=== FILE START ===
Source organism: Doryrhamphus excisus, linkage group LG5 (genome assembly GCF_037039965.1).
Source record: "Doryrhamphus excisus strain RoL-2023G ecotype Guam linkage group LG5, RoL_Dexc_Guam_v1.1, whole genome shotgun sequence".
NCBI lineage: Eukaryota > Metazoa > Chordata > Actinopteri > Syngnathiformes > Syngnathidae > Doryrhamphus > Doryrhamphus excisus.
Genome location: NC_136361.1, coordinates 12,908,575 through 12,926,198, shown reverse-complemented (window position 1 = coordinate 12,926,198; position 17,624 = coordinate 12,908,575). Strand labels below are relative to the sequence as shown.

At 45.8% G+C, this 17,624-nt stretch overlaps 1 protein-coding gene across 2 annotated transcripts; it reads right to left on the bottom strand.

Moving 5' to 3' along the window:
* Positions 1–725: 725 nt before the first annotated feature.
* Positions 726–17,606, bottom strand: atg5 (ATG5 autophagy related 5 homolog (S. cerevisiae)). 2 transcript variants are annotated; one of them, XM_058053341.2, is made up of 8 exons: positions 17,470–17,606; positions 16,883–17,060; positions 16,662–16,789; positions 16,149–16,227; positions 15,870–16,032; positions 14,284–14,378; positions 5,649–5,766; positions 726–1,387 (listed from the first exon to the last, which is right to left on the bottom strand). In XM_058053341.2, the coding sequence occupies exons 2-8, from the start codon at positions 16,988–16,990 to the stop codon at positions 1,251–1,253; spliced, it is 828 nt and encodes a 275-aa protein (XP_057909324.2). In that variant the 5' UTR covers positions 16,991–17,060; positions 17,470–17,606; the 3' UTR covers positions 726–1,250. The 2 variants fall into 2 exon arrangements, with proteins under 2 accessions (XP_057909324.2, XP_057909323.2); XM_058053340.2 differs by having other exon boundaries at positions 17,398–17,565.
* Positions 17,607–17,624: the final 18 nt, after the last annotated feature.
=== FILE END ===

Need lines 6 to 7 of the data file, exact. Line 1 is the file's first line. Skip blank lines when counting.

Moving 5' to 3' along the window:
* Positions 1–725: 725 nt before the first annotated feature.